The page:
AG Racine and Zillow Partner to Target Discriminatory Online Housing Listings

Zillow Becomes Second Company in the District Working to Block Discriminatory Ads Against Low-Income Renters

WASHINGTON, D.C. – Attorney General Karl A. Racine today announced Zillow, an online real estate and rental marketplace company, is working with the Office of the Attorney General (OAG) to prevent discriminatory housing advertisements from appearing on its platforms. Under District law, it is illegal for landlords to discriminate against people who rely on housing assistance, including vouchers, to pay for all or part of their rent. The company has improved its existing filter to catch listings with words or phrases commonly connected to source of income discrimination for the District, which it will review periodically for effectiveness and refine as needed. Zillow joins as the second company to take such steps. OAG is actively seeking similar partnerships with Craigslist and Bright MLS, both of which operate real estate listing platforms.

“Denying people the right to use housing assistance for rent—including vouchers—exacerbates an affordable housing crisis that is already squeezing out too many District residents,” said AG Racine. “The Office of Attorney General appreciates Zillow’s willingness to collaborate with the District in our fight against source of income discrimination. We need more partners like Zillow and to step up and ensure that landlords who operate on these platforms comply with the District’s anti-discrimination laws.”

Zillow Group, Inc., is a publicly traded company headquartered in Seattle, Wash. The company offers District residents and users nationwide access to data on over 110 million homes in the United States, helping consumers when buying, selling, renting, and financing their next home. The company has acquired several online real estate subsidiaries, including HotPads and Trulia, and operates over two dozen real estate smartphone apps.

The District’s Human Rights Act (HRA) is one of the strongest civil rights laws in the country. It broadly outlaws discrimination based on 21 traits including race, religion, national origin, sexual orientation, gender identity or expression, and disability. The HRA specifically outlaws housing discrimination based on source of income, making it illegal for landlords to refuse prospective tenants simply because they rely on vouchers or other forms of housing assistance. Despite this protection, a recent study showed that 15 percent of District landlords still refuse to accept vouchers.

As part of a broad effort to fight source of income discrimination in the District, OAG reached out to Zillow requesting the company’s assistance in addressing property listings posted by landlords on its online platforms did not comply with District law. Zillow worked with OAG to improve its filter across all its platforms that identifies and removes content that include a now-expanded list of words or phrases associated with source of income discrimination. The filter is active in the District, and will be subject to a new quarterly manual review process to periodically test for flaws and add any necessary additional words or phrases. Additionally, Zillow updated the information on fair housing rights described on the platform’s “Respectful Renting Pledge” for landlords and property managers, and is taking steps to educate its users on the problem of source of income discrimination. The company will continue working with OAG on other fronts related to this issue.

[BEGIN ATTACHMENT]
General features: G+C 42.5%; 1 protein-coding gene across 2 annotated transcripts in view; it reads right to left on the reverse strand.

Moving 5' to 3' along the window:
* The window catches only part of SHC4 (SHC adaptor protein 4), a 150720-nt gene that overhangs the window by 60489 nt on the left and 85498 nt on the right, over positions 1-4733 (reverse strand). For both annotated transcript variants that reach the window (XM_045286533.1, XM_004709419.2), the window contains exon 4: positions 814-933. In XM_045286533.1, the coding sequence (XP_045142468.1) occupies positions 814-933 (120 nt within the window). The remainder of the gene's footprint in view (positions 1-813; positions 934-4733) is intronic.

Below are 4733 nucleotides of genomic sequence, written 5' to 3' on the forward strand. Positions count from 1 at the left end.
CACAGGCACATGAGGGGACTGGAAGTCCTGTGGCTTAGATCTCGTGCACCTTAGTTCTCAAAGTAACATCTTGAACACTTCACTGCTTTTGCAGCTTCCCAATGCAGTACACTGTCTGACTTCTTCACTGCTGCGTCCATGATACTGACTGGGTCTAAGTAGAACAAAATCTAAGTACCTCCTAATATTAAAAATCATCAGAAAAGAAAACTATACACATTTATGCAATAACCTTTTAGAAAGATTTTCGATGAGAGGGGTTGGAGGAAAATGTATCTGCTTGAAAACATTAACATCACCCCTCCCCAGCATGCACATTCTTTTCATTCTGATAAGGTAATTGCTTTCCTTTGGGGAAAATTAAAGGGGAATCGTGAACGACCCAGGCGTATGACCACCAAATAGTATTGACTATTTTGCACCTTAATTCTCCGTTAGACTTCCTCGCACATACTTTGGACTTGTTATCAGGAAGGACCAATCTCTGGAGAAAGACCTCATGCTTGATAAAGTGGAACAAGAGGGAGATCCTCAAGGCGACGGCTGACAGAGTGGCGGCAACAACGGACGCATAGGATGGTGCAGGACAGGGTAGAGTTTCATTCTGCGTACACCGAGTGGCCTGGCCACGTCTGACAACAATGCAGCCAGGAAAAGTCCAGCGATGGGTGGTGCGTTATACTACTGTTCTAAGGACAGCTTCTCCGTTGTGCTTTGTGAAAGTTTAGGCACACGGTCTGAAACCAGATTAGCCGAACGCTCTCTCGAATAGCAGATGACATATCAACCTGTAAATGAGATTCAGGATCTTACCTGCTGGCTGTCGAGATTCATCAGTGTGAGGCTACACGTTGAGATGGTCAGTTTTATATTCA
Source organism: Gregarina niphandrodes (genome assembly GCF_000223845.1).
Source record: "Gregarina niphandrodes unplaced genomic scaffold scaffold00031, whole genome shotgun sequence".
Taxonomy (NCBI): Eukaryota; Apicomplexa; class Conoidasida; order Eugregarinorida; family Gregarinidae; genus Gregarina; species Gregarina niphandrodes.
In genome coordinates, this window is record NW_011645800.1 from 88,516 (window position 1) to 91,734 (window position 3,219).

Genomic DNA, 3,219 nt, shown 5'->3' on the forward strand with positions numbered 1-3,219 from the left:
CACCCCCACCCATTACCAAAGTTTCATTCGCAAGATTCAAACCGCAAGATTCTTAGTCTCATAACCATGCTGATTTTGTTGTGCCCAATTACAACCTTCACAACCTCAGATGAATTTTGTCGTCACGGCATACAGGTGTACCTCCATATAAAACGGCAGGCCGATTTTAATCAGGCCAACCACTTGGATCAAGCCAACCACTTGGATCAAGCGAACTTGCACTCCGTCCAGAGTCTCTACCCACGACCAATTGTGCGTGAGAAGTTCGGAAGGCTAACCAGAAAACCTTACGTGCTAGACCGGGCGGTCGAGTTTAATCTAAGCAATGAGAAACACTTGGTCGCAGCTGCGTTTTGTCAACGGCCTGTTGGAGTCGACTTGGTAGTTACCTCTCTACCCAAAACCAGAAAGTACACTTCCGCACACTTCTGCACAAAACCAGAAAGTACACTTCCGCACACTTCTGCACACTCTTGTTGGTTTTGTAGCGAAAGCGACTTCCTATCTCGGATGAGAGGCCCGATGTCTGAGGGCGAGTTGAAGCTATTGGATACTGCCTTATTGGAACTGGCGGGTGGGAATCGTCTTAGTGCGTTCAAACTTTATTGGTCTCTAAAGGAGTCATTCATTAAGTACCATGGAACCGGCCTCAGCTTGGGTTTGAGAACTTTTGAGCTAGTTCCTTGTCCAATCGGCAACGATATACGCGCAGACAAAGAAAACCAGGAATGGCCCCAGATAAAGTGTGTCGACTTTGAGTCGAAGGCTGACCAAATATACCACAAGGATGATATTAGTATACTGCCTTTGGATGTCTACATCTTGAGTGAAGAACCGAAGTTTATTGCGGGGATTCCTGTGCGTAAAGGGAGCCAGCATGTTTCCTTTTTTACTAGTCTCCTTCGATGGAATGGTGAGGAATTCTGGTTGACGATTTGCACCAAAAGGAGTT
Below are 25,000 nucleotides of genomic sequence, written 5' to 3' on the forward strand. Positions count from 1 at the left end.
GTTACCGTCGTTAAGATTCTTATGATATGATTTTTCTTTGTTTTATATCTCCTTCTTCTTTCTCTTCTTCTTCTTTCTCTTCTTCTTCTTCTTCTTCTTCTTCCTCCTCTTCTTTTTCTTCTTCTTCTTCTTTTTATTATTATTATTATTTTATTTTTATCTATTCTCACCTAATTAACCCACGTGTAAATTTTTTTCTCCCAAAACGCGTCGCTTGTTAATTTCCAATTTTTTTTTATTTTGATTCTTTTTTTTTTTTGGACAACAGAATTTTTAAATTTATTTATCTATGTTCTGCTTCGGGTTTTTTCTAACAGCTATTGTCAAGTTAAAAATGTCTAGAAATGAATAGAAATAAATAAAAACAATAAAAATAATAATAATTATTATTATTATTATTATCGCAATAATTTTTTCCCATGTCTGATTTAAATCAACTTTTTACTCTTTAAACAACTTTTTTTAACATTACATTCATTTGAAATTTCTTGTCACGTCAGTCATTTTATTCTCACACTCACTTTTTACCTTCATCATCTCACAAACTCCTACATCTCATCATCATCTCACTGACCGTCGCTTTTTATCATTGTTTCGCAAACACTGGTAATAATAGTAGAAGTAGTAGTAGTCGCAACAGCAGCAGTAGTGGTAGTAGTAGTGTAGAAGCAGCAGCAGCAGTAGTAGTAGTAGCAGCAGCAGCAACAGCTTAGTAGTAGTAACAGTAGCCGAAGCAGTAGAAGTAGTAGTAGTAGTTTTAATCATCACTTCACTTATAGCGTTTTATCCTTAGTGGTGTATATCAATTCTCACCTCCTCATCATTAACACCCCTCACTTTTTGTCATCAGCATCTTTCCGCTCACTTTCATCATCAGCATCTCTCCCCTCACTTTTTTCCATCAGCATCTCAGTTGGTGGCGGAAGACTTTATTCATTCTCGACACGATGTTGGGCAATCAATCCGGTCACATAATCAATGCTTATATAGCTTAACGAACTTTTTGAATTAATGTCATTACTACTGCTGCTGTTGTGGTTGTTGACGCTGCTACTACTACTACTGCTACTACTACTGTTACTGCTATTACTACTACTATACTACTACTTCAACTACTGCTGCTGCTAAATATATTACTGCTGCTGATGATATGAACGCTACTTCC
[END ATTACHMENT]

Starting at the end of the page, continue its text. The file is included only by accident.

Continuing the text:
"Zillow believes that everyone deserves to find a home, free from discrimination in the process,” said Racquel Russell, Zillow's Vice President of Government Relations and Public Affairs. “Zillow is committed to ensuring our customers have an equitable experience on our platform and are committed to driving this work forward. We applaud Attorney General Racine's efforts to fight housing discrimination and are proud to partner with his team.”

Civil Rights Resources
OAG’s Civil Rights Section protects District residents by bringing lawsuits to challenge discrimination, advocating for legislation to strengthen antidiscrimination laws, and engaging in educational community outreach so that residents know their rights. OAG’s efforts complement the work of the Office of Human Rights (OHR), the primary District agency that investigates individual complaints of discrimination. Click here to learn more about OAG’s work to defend your civil rights. A Spanish translation is available here.

If you believe you have been a victim of discrimination, you may report it by:

  • Calling OAG at (202) 727-3400
  • E-mailing OAG at
  • Mailing OAG, ATTN: Civil Rights Section at 441 4th Street N.W., Suite 600S, Washington, D.C. 20001
  • Filing a complaint with OHR by visiting or calling 202-727-4559

OAG is working to bolster the District’s effectiveness in enforcing the HRA on a larger scale. In the last year, AG Racine sued Evolve LLC and Curtis Investment Group, landlords that unlawfully discriminated against low-income renters, and reached a settlement with Renewal by Andersen, a window company that illegally refused to do business in certain District neighborhoods. This summer, OAG held several community listening sessions on civil rights and released a report summarizing the input residents shared: “Community Voices: Perspectives on Civil Rights in the District of Columbia.” AG Racine also introduced legislation in the Council of the District of Columbia to allow the office to bring civil cases against people who commit violent acts motivated by bias, regardless of whether they are criminally charged, and to clarify OAG’s enforcement authority under the HRA.